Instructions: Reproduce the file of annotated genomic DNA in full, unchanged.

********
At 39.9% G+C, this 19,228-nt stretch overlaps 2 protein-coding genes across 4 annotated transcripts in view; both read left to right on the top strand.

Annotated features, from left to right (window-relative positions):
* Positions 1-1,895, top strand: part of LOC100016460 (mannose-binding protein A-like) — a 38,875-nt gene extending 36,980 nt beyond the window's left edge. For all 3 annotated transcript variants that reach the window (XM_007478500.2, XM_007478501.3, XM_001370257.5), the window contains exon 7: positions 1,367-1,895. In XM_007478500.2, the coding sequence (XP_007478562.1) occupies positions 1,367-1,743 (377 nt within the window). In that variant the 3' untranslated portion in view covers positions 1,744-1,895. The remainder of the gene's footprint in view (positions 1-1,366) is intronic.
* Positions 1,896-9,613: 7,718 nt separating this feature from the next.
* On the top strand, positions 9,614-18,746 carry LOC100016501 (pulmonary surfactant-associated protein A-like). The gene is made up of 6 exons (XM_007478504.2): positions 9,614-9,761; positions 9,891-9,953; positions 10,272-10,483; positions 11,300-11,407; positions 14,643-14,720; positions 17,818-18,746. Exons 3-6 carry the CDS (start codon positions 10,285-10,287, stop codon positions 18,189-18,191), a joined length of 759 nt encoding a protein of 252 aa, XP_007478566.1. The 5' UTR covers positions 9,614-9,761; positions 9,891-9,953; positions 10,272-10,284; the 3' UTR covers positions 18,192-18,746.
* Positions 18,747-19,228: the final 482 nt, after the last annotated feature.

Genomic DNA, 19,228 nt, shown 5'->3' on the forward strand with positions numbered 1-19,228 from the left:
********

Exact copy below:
At 39.9% G+C, this 19,228-nt stretch overlaps 2 protein-coding genes across 4 annotated transcripts in view; both read left to right on the top strand.

Annotated features, from left to right (window-relative positions):
* Positions 1-1,895, top strand: part of LOC100016460 (mannose-binding protein A-like) — a 38,875-nt gene extending 36,980 nt beyond the window's left edge. For all 3 annotated transcript variants that reach the window (XM_007478500.2, XM_007478501.3, XM_001370257.5), the window contains exon 7: positions 1,367-1,895. In XM_007478500.2, the coding sequence (XP_007478562.1) occupies positions 1,367-1,743 (377 nt within the window). In that variant the 3' untranslated portion in view covers positions 1,744-1,895. The remainder of the gene's footprint in view (positions 1-1,366) is intronic.
* Positions 1,896-9,613: 7,718 nt separating this feature from the next.
* On the top strand, positions 9,614-18,746 carry LOC100016501 (pulmonary surfactant-associated protein A-like). The gene is made up of 6 exons (XM_007478504.2): positions 9,614-9,761; positions 9,891-9,953; positions 10,272-10,483; positions 11,300-11,407; positions 14,643-14,720; positions 17,818-18,746. Exons 3-6 carry the CDS (start codon positions 10,285-10,287, stop codon positions 18,189-18,191), a joined length of 759 nt encoding a protein of 252 aa, XP_007478566.1. The 5' UTR covers positions 9,614-9,761; positions 9,891-9,953; positions 10,272-10,284; the 3' UTR covers positions 18,192-18,746.
* Positions 18,747-19,228: the final 482 nt, after the last annotated feature.

Genomic DNA, 19,228 nt, shown 5'->3' on the forward strand with positions numbered 1-19,228 from the left: